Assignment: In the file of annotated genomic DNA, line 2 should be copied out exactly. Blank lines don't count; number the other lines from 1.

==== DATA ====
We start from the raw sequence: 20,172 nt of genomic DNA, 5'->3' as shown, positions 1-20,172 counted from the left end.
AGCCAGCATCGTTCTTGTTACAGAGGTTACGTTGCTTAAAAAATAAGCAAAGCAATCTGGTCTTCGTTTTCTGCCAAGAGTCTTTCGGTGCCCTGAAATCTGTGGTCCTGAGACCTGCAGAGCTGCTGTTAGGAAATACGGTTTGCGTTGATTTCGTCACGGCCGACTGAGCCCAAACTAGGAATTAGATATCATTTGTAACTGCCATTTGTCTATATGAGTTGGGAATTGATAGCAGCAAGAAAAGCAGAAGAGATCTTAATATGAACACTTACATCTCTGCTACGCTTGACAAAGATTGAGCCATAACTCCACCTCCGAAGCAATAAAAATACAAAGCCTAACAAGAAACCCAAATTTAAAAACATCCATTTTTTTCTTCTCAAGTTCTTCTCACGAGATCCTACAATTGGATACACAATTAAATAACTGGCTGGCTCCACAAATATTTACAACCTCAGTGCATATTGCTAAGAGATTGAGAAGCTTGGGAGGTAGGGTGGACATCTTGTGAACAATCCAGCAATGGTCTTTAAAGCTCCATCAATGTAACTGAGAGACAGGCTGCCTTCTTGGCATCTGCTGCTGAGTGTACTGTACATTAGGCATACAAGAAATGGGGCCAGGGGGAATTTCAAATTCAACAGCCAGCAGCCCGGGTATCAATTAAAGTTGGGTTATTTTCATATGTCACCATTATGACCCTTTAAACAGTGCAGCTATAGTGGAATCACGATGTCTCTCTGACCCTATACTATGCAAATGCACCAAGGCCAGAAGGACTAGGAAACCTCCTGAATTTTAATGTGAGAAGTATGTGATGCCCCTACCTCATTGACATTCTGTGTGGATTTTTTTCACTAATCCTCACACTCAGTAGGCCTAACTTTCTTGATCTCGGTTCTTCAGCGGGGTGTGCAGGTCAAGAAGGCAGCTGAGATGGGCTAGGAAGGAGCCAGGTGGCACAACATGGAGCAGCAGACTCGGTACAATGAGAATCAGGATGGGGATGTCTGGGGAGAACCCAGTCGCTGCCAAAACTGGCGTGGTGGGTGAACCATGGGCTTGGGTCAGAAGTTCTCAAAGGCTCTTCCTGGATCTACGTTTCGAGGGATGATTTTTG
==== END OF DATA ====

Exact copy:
AGCCAGCATCGTTCTTGTTACAGAGGTTACGTTGCTTAAAAAATAAGCAAAGCAATCTGGTCTTCGTTTTCTGCCAAGAGTCTTTCGGTGCCCTGAAATCTGTGGTCCTGAGACCTGCAGAGCTGCTGTTAGGAAATACGGTTTGCGTTGATTTCGTCACGGCCGACTGAGCCCAAACTAGGAATTAGATATCATTTGTAACTGCCATTTGTCTATATGAGTTGGGAATTGATAGCAGCAAGAAAAGCAGAAGAGATCTTAATATGAACACTTACATCTCTGCTACGCTTGACAAAGATTGAGCCATAACTCCACCTCCGAAGCAATAAAAATACAAAGCCTAACAAGAAACCCAAATTTAAAAACATCCATTTTTTTCTTCTCAAGTTCTTCTCACGAGATCCTACAATTGGATACACAATTAAATAACTGGCTGGCTCCACAAATATTTACAACCTCAGTGCATATTGCTAAGAGATTGAGAAGCTTGGGAGGTAGGGTGGACATCTTGTGAACAATCCAGCAATGGTCTTTAAAGCTCCATCAATGTAACTGAGAGACAGGCTGCCTTCTTGGCATCTGCTGCTGAGTGTACTGTACATTAGGCATACAAGAAATGGGGCCAGGGGGAATTTCAAATTCAACAGCCAGCAGCCCGGGTATCAATTAAAGTTGGGTTATTTTCATATGTCACCATTATGACCCTTTAAACAGTGCAGCTATAGTGGAATCACGATGTCTCTCTGACCCTATACTATGCAAATGCACCAAGGCCAGAAGGACTAGGAAACCTCCTGAATTTTAATGTGAGAAGTATGTGATGCCCCTACCTCATTGACATTCTGTGTGGATTTTTTTCACTAATCCTCACACTCAGTAGGCCTAACTTTCTTGATCTCGGTTCTTCAGCGGGGTGTGCAGGTCAAGAAGGCAGCTGAGATGGGCTAGGAAGGAGCCAGGTGGCACAACATGGAGCAGCAGACTCGGTACAATGAGAATCAGGATGGGGATGTCTGGGGAGAACCCAGTCGCTGCCAAAACTGGCGTGGTGGGTGAACCATGGGCTTGGGTCAGAAGTTCTCAAAGGCTCTTCCTGGATCTACGTTTCGAGGGATGATTTTTG